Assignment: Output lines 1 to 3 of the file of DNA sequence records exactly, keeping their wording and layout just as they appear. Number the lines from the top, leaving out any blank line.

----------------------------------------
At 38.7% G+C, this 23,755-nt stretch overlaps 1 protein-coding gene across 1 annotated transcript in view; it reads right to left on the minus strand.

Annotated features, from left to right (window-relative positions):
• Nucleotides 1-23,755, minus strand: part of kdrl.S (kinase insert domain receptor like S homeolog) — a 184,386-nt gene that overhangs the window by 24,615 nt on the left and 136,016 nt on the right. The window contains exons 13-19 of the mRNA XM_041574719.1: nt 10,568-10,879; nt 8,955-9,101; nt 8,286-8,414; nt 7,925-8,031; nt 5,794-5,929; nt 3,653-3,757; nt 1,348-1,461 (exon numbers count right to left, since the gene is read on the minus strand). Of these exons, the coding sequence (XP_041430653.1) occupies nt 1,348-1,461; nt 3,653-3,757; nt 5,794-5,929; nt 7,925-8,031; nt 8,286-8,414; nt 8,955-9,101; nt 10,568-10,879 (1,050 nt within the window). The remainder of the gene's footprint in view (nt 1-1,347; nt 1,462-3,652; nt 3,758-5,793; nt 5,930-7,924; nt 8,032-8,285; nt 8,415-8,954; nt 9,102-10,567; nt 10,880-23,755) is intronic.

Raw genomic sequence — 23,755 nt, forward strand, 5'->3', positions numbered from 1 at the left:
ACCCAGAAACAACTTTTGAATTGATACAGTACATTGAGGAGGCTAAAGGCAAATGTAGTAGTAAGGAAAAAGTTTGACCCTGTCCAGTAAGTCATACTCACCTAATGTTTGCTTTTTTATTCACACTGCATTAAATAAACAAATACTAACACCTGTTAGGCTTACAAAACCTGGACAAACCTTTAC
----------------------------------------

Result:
At 38.7% G+C, this 23,755-nt stretch overlaps 1 protein-coding gene across 1 annotated transcript in view; it reads right to left on the minus strand.

Annotated features, from left to right (window-relative positions):
• Nucleotides 1-23,755, minus strand: part of kdrl.S (kinase insert domain receptor like S homeolog) — a 184,386-nt gene that overhangs the window by 24,615 nt on the left and 136,016 nt on the right. The window contains exons 13-19 of the mRNA XM_041574719.1: nt 10,568-10,879; nt 8,955-9,101; nt 8,286-8,414; nt 7,925-8,031; nt 5,794-5,929; nt 3,653-3,757; nt 1,348-1,461 (exon numbers count right to left, since the gene is read on the minus strand). Of these exons, the coding sequence (XP_041430653.1) occupies nt 1,348-1,461; nt 3,653-3,757; nt 5,794-5,929; nt 7,925-8,031; nt 8,286-8,414; nt 8,955-9,101; nt 10,568-10,879 (1,050 nt within the window). The remainder of the gene's footprint in view (nt 1-1,347; nt 1,462-3,652; nt 3,758-5,793; nt 5,930-7,924; nt 8,032-8,285; nt 8,415-8,954; nt 9,102-10,567; nt 10,880-23,755) is intronic.